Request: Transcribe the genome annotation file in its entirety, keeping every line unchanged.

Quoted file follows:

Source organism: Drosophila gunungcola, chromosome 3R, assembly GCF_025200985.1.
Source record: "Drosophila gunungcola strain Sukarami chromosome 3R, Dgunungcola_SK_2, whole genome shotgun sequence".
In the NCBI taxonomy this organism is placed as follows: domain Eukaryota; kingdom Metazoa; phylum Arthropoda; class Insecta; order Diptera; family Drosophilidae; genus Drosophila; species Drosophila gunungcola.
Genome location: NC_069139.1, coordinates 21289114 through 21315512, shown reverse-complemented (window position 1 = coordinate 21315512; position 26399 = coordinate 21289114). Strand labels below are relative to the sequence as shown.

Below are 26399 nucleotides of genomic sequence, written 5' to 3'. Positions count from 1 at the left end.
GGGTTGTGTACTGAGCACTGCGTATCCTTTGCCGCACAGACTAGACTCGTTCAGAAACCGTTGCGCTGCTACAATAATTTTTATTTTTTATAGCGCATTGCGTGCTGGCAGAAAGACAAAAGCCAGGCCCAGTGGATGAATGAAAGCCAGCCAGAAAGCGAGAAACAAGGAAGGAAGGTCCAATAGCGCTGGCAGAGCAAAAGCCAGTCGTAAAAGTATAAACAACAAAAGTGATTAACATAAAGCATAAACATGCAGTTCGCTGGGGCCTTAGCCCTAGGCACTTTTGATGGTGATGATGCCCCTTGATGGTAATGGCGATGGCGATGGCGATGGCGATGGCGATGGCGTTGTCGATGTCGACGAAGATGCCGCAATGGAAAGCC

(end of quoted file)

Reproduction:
Source organism: Drosophila gunungcola, chromosome 3R, assembly GCF_025200985.1.
Source record: "Drosophila gunungcola strain Sukarami chromosome 3R, Dgunungcola_SK_2, whole genome shotgun sequence".
In the NCBI taxonomy this organism is placed as follows: domain Eukaryota; kingdom Metazoa; phylum Arthropoda; class Insecta; order Diptera; family Drosophilidae; genus Drosophila; species Drosophila gunungcola.
Genome location: NC_069139.1, coordinates 21289114 through 21315512, shown reverse-complemented (window position 1 = coordinate 21315512; position 26399 = coordinate 21289114). Strand labels below are relative to the sequence as shown.

Below are 26399 nucleotides of genomic sequence, written 5' to 3'. Positions count from 1 at the left end.
GGGTTGTGTACTGAGCACTGCGTATCCTTTGCCGCACAGACTAGACTCGTTCAGAAACCGTTGCGCTGCTACAATAATTTTTATTTTTTATAGCGCATTGCGTGCTGGCAGAAAGACAAAAGCCAGGCCCAGTGGATGAATGAAAGCCAGCCAGAAAGCGAGAAACAAGGAAGGAAGGTCCAATAGCGCTGGCAGAGCAAAAGCCAGTCGTAAAAGTATAAACAACAAAAGTGATTAACATAAAGCATAAACATGCAGTTCGCTGGGGCCTTAGCCCTAGGCACTTTTGATGGTGATGATGCCCCTTGATGGTAATGGCGATGGCGATGGCGATGGCGATGGCGATGGCGTTGTCGATGTCGACGAAGATGCCGCAATGGAAAGCC